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Parents Defending Krenzel After Claim of Assault at Youth Football Game

Updated: Friday, August 22 2014, 11:03 PM EDT
Parents Defending Krenzel After Claim of Assault at Youth Football Game story image
DUBLIN (Tara Morgan) -- Parents are coming forward to defend Craig
Krenzel who is accused of assaulting an 8 year old boy during a youth
football scrimmage.

Tracy Mitchell says she was standing 12 feet
away from the play and a scuffle that followed between two boys Monday
night during a Dublin Football League Junior League practice game.

Mitchell says Bruce Wolfe, who filed a police report against Krenzel, is blowing things out of proportion.

says Krenzel threw his son to the ground then picked him up by his
shoulder pads and yelled at the 3rd grader while his feet were dangling.

got him up off the ground but he got him on his feet he was certainly
not violently messing around with him or tossing him around," said

Mitchell says Krenzel raised his voice because he was telling Wolfe's son that when the whistle stops, the play stops.

In a witness statement to Dublin Police, Coach Brian
Blankenship described the assault allegations as "ridiculous overkill.'

Blankenship wrote that Wolfe's son ripped the helmet off
the other player and that's when Krenzel ran over grabbed Wolf's son by the
shoulder pads lifted him off the ground and told him "we don't do

Krenzel's attorney released Krenzel's written statement
to police late Friday.  Richard Cline
says his client did nothing wrong.  So
far, no charges have been filed. 

The full statement from Craig Krenzel is below:

"My name is
Craig Krenzel and I coach youth football in Dublin, Ohio. This is tackle
football. All of the players wear a football helment and shoulder pads.
My son, Brayden Krenzel, is 8 years old and on the team.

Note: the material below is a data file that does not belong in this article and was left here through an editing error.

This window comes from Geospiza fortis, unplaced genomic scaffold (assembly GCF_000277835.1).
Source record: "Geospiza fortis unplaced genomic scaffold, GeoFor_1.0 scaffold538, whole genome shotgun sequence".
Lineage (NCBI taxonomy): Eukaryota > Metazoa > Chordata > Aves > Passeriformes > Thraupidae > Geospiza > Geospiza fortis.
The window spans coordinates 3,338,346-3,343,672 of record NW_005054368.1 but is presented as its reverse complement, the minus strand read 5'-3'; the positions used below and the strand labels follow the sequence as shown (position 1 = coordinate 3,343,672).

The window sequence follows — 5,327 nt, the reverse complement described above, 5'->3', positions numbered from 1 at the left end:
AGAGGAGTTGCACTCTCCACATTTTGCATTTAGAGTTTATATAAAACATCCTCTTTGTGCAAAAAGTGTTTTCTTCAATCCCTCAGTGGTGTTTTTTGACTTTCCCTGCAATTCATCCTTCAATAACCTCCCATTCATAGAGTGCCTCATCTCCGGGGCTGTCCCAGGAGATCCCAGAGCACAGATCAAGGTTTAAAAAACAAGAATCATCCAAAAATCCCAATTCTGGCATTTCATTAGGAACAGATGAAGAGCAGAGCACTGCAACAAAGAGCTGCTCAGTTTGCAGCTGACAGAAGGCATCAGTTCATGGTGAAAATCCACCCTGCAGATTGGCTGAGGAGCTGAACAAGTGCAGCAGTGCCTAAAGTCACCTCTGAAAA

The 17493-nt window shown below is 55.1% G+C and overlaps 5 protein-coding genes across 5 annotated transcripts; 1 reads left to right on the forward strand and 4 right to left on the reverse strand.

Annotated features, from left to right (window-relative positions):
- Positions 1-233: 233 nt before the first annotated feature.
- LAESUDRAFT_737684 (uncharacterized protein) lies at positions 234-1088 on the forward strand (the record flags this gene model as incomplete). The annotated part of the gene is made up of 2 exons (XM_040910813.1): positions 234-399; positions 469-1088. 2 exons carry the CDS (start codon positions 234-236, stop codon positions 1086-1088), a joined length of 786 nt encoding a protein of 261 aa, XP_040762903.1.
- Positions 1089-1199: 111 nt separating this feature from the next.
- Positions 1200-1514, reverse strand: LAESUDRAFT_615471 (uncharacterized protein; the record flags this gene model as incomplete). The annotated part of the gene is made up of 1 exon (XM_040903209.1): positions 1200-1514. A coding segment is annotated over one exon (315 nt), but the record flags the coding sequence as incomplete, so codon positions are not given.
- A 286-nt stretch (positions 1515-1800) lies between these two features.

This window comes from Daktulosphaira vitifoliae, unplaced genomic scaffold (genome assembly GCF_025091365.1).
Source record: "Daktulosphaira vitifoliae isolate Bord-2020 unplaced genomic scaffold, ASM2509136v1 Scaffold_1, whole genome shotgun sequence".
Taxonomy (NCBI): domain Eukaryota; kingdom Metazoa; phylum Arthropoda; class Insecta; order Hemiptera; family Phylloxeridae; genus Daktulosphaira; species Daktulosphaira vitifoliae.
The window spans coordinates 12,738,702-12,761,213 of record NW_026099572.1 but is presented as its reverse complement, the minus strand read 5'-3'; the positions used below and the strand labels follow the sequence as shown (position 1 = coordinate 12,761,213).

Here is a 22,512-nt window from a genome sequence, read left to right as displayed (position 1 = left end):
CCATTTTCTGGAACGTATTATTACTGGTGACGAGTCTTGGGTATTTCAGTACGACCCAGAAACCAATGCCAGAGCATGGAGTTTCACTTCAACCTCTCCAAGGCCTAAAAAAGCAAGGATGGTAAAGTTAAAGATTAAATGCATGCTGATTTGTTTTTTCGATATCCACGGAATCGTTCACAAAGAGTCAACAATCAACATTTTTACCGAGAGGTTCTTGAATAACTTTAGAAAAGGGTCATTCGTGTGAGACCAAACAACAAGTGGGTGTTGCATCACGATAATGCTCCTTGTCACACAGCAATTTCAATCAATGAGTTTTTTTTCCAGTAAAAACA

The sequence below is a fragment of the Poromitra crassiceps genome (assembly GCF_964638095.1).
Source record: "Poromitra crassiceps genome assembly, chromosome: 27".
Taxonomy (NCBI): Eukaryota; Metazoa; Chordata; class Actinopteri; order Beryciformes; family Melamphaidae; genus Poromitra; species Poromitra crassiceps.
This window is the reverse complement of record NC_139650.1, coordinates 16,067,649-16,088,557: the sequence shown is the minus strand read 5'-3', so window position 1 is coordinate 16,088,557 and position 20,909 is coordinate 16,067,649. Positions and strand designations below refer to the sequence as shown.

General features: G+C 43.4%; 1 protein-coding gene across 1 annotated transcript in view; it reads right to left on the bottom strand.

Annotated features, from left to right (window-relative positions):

Monday, August 18, 2014, we practiced from about 6:00 pm to about 8:00
pm. As we often do, we scheduled a scrimmage against another team for
the last 20-30 minutes of practice. Towards the end of practice, our
team was on defense. Our team made a solid defensive play. As the play
ended, I began to move toward our bous to celebrate and provide positive
reinforcement. After the whistle to end play, and as I was moving
toward out team's huddle, a player for the opposing team attacked a
player on our team. I later learned that the player on the other team
was Preston Wolfe. My son, Brayden, was the player on our team.

began to push and shove Brayden, forcefully throwing him to the gruond,
tearing Brayden's helmet off in the process. As soon as I saw what was
happening between Preston and Brayden, I ran over to the boys to
separate them. By the time I arrived, both Preston and Brayden were on
the ground. I reached down to pick Preston up from the ground by the
chest plate of his shoulder pads with my right hand. As I did so, I
looked Preston in the eye and emphatically told hmi that we do not fight
with opposing players.

I never did anything that would even
remotely put Preston in danger. I did not throw Preston to the ground.
He was already on the ground when I arrived. I did not hit hime, slap
him, punch him, kick him, or, in any other way, strike Preston. I did
pick Preston up (by his shoulder pads) from the ground. I also clearly
communicated to Preston that his behavior - physically attacking a
player on the other team after the whistle had blown to end play - was
unacceptable behavior that the league does not tolerate.

Once we
separated the boys, Bruce Wolfe, in a heated voice, warned me not to
touch his son ever again. A brief but heated exchange of words occurred,
but nothing more than that. The coaches agreed to run one more play, so
as not to end the practice session on a negative note. The teams played
another down, the scrimmage ended, and the boys lined up to shake

After practice ended, I spoke with Mr. Wolfe and asked if I
could speak with Preston. He agreed, and brought Preston over to me. I
introduced myself and told Preston that I did not intend to frighten
him, I had been stern with Preston because it is important for players
to understand that the physical interaction ends when the whistle blows.
In my view, that should have ended the issue.

As a coach and as a
parent, I want to teach our young football players to play hard but to
play by the rules. It is important for the coaches to set appropriate
expectations for the players we coach. One such expectation is that,
once the play is blown dead by the whistle, all physical confrontation
immediately stops. Fighting is never acceptable behavior on a football
field, and I wanted to communicate that lesson to Preston and to the
other boys on the field. I did so in a manner that, while emphatic, in
no way created any risk of danger to anyone. The claim that I assaulted
anyone is simply not true.


Craig Krenzel"Parents Defending Krenzel After Claim of Assault at Youth Football Game

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